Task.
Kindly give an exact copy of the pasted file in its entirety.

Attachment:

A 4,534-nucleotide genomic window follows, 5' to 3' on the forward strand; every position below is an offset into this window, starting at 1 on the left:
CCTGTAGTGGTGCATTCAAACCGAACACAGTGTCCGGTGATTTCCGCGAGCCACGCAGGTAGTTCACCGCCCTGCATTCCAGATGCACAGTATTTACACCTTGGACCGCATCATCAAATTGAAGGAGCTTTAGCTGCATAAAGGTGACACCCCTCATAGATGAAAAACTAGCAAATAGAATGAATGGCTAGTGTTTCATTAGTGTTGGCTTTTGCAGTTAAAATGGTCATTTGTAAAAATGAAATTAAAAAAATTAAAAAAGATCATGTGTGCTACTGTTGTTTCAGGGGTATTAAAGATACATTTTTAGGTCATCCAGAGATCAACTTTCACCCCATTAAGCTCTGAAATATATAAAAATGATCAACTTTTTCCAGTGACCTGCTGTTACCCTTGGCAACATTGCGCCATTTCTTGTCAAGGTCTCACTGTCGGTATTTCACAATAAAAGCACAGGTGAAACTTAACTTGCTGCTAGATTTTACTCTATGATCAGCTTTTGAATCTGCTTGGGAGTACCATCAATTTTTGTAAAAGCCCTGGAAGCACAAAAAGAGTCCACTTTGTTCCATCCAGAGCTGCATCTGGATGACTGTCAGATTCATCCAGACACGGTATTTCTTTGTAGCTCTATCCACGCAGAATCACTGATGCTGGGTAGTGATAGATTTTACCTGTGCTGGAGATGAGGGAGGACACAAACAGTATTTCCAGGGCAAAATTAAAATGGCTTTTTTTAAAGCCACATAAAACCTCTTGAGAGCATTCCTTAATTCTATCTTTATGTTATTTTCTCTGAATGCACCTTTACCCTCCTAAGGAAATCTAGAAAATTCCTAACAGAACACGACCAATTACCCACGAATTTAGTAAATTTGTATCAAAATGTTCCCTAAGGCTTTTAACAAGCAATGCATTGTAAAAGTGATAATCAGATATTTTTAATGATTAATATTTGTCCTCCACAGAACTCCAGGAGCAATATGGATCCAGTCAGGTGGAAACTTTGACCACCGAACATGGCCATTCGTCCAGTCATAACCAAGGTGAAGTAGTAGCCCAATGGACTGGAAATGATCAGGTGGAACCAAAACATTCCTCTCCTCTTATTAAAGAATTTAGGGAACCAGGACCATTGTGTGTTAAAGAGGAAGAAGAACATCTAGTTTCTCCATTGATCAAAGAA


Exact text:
A 4,534-nucleotide genomic window follows, 5' to 3' on the forward strand; every position below is an offset into this window, starting at 1 on the left:
CCTGTAGTGGTGCATTCAAACCGAACACAGTGTCCGGTGATTTCCGCGAGCCACGCAGGTAGTTCACCGCCCTGCATTCCAGATGCACAGTATTTACACCTTGGACCGCATCATCAAATTGAAGGAGCTTTAGCTGCATAAAGGTGACACCCCTCATAGATGAAAAACTAGCAAATAGAATGAATGGCTAGTGTTTCATTAGTGTTGGCTTTTGCAGTTAAAATGGTCATTTGTAAAAATGAAATTAAAAAAATTAAAAAAGATCATGTGTGCTACTGTTGTTTCAGGGGTATTAAAGATACATTTTTAGGTCATCCAGAGATCAACTTTCACCCCATTAAGCTCTGAAATATATAAAAATGATCAACTTTTTCCAGTGACCTGCTGTTACCCTTGGCAACATTGCGCCATTTCTTGTCAAGGTCTCACTGTCGGTATTTCACAATAAAAGCACAGGTGAAACTTAACTTGCTGCTAGATTTTACTCTATGATCAGCTTTTGAATCTGCTTGGGAGTACCATCAATTTTTGTAAAAGCCCTGGAAGCACAAAAAGAGTCCACTTTGTTCCATCCAGAGCTGCATCTGGATGACTGTCAGATTCATCCAGACACGGTATTTCTTTGTAGCTCTATCCACGCAGAATCACTGATGCTGGGTAGTGATAGATTTTACCTGTGCTGGAGATGAGGGAGGACACAAACAGTATTTCCAGGGCAAAATTAAAATGGCTTTTTTTAAAGCCACATAAAACCTCTTGAGAGCATTCCTTAATTCTATCTTTATGTTATTTTCTCTGAATGCACCTTTACCCTCCTAAGGAAATCTAGAAAATTCCTAACAGAACACGACCAATTACCCACGAATTTAGTAAATTTGTATCAAAATGTTCCCTAAGGCTTTTAACAAGCAATGCATTGTAAAAGTGATAATCAGATATTTTTAATGATTAATATTTGTCCTCCACAGAACTCCAGGAGCAATATGGATCCAGTCAGGTGGAAACTTTGACCACCGAACATGGCCATTCGTCCAGTCATAACCAAGGTGAAGTAGTAGCCCAATGGACTGGAAATGATCAGGTGGAACCAAAACATTCCTCTCCTCTTATTAAAGAATTTAGGGAACCAGGACCATTGTGTGTTAAAGAGGAAGAAGAACATCTAGTTTCTCCATTGATCAAAGAA